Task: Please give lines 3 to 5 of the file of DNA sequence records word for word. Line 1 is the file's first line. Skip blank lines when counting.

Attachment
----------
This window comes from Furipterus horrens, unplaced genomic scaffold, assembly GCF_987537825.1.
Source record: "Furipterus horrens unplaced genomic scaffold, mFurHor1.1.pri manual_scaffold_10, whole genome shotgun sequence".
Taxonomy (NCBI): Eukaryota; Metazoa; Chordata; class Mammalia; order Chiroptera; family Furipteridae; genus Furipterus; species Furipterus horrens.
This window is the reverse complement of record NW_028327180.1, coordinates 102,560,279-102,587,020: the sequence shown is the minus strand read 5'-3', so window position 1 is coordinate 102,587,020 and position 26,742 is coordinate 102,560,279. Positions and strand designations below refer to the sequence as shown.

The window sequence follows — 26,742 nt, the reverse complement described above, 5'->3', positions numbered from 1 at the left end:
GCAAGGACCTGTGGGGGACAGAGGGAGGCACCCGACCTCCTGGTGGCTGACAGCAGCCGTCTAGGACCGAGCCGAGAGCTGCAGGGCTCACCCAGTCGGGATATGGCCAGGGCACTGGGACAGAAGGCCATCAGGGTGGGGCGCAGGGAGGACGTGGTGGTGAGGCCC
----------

Taxonomy (NCBI): Eukaryota; Metazoa; Chordata; class Mammalia; order Chiroptera; family Furipteridae; genus Furipterus; species Furipterus horrens.
This window is the reverse complement of record NW_028327180.1, coordinates 102,560,279-102,587,020: the sequence shown is the minus strand read 5'-3', so window position 1 is coordinate 102,587,020 and position 26,742 is coordinate 102,560,279. Positions and strand designations below refer to the sequence as shown.

The window sequence follows — 26,742 nt, the reverse complement described above, 5'->3', positions numbered from 1 at the left end: